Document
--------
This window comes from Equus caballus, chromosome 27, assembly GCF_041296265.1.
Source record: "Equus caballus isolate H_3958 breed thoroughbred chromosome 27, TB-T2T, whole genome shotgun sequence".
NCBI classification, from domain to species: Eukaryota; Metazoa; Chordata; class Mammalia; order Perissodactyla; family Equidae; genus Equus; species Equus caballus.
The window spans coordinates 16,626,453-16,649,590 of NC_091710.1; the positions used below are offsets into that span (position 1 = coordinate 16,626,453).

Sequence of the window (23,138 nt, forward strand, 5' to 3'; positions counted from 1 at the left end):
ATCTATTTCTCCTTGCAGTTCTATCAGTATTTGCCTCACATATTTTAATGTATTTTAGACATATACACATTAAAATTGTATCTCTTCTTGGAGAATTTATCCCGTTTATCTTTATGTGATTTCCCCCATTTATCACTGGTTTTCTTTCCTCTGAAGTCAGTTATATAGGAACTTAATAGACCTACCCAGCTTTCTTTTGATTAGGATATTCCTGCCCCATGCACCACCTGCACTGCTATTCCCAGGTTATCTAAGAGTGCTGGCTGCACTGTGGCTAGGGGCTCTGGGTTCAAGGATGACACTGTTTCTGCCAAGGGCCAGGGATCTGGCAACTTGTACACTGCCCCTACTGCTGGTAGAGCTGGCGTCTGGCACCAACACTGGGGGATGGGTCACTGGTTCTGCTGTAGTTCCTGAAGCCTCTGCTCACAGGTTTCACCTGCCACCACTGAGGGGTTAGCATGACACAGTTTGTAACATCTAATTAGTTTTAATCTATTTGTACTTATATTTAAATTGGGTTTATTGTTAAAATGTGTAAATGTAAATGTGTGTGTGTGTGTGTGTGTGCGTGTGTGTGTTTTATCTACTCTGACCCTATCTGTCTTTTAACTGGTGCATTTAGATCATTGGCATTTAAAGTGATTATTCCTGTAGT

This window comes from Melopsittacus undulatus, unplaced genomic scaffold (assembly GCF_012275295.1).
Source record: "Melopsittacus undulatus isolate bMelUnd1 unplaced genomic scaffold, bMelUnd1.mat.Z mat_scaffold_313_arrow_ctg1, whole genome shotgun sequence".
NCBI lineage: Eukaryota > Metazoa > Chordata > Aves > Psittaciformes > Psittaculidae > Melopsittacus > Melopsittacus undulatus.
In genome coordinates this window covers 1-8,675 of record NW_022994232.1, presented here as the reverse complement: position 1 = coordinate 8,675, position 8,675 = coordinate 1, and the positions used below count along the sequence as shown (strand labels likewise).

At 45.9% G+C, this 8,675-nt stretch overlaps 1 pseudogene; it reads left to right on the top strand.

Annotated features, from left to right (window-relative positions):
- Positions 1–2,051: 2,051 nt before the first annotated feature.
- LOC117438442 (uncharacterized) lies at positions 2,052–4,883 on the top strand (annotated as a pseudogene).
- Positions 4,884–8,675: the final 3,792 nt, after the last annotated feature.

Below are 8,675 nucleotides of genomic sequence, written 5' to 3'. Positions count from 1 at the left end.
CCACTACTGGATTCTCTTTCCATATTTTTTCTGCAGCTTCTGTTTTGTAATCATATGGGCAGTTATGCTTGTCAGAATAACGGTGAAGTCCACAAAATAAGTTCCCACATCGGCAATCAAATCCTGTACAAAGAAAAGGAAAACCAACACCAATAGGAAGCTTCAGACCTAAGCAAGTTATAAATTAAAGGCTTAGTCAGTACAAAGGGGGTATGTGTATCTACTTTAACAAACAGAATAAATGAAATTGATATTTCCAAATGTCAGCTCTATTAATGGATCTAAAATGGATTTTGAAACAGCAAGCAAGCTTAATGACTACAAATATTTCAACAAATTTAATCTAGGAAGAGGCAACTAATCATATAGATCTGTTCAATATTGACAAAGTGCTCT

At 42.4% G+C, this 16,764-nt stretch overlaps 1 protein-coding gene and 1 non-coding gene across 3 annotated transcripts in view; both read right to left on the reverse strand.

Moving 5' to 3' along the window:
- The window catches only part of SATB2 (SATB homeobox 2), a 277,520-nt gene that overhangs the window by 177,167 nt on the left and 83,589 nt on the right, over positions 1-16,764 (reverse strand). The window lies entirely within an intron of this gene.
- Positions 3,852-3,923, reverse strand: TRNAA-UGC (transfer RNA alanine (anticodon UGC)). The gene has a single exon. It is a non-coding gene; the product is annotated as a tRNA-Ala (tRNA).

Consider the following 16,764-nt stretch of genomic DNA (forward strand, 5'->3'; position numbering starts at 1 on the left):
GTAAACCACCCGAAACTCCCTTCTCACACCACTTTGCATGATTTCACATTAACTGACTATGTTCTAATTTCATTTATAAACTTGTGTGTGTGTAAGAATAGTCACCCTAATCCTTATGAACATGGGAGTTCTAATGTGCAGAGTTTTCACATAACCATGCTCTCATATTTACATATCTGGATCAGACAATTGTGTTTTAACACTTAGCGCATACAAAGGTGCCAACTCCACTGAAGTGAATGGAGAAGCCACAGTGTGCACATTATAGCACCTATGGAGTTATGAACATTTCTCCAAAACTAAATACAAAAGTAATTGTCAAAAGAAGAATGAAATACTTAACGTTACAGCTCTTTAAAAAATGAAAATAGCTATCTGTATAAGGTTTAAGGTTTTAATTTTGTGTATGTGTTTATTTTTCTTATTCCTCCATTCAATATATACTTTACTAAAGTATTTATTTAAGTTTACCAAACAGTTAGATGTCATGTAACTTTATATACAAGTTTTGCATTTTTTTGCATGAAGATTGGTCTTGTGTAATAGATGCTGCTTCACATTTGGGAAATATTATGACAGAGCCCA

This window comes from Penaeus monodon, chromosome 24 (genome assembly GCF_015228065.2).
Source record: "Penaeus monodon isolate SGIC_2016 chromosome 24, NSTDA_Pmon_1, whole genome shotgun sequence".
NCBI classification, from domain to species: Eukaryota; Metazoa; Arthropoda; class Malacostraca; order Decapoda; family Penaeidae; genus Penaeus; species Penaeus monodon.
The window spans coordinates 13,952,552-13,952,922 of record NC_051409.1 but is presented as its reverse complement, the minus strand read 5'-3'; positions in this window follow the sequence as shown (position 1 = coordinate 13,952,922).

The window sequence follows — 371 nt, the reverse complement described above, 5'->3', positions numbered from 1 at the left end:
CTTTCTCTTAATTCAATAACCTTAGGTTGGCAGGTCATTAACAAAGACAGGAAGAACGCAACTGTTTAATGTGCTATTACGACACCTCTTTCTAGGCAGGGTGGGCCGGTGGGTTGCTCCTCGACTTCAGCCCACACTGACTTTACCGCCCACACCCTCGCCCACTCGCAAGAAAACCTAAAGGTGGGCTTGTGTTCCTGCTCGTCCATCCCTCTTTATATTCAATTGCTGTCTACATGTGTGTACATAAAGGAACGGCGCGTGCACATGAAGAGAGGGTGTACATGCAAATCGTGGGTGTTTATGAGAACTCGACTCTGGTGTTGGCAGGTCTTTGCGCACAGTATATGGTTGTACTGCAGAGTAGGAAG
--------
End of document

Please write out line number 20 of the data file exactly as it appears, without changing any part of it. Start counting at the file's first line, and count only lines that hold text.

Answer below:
- The window catches only part of SATB2 (SATB homeobox 2), a 277,520-nt gene that overhangs the window by 177,167 nt on the left and 83,589 nt on the right, over positions 1-16,764 (reverse strand). The window lies entirely within an intron of this gene.